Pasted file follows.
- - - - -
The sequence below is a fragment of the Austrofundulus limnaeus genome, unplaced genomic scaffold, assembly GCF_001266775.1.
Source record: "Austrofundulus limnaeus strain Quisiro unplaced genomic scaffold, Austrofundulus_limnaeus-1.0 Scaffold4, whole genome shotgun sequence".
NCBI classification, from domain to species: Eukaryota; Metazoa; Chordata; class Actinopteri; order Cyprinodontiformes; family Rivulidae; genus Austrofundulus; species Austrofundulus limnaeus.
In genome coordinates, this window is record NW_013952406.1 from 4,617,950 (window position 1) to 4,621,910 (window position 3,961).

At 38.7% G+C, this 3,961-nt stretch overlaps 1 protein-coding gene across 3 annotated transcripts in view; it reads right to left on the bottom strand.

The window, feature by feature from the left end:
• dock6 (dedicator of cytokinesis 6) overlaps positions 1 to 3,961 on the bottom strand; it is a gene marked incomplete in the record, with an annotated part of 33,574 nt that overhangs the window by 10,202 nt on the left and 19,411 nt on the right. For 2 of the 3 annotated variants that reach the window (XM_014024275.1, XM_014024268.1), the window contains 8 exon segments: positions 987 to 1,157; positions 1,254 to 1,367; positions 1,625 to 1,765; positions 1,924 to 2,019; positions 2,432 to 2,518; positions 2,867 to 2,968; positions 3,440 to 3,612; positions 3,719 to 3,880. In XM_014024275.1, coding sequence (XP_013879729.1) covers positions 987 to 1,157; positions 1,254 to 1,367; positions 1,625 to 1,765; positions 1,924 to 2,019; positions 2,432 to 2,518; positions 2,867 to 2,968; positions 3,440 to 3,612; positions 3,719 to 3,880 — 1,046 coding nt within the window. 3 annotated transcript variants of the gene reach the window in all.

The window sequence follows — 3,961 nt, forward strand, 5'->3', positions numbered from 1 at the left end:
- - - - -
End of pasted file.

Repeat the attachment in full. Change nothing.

The sequence below is a fragment of the Austrofundulus limnaeus genome, unplaced genomic scaffold, assembly GCF_001266775.1.
Source record: "Austrofundulus limnaeus strain Quisiro unplaced genomic scaffold, Austrofundulus_limnaeus-1.0 Scaffold4, whole genome shotgun sequence".
NCBI classification, from domain to species: Eukaryota; Metazoa; Chordata; class Actinopteri; order Cyprinodontiformes; family Rivulidae; genus Austrofundulus; species Austrofundulus limnaeus.
In genome coordinates, this window is record NW_013952406.1 from 4,617,950 (window position 1) to 4,621,910 (window position 3,961).

At 38.7% G+C, this 3,961-nt stretch overlaps 1 protein-coding gene across 3 annotated transcripts in view; it reads right to left on the bottom strand.

The window, feature by feature from the left end:
• dock6 (dedicator of cytokinesis 6) overlaps positions 1 to 3,961 on the bottom strand; it is a gene marked incomplete in the record, with an annotated part of 33,574 nt that overhangs the window by 10,202 nt on the left and 19,411 nt on the right. For 2 of the 3 annotated variants that reach the window (XM_014024275.1, XM_014024268.1), the window contains 8 exon segments: positions 987 to 1,157; positions 1,254 to 1,367; positions 1,625 to 1,765; positions 1,924 to 2,019; positions 2,432 to 2,518; positions 2,867 to 2,968; positions 3,440 to 3,612; positions 3,719 to 3,880. In XM_014024275.1, coding sequence (XP_013879729.1) covers positions 987 to 1,157; positions 1,254 to 1,367; positions 1,625 to 1,765; positions 1,924 to 2,019; positions 2,432 to 2,518; positions 2,867 to 2,968; positions 3,440 to 3,612; positions 3,719 to 3,880 — 1,046 coding nt within the window. 3 annotated transcript variants of the gene reach the window in all.

The window sequence follows — 3,961 nt, forward strand, 5'->3', positions numbered from 1 at the left end: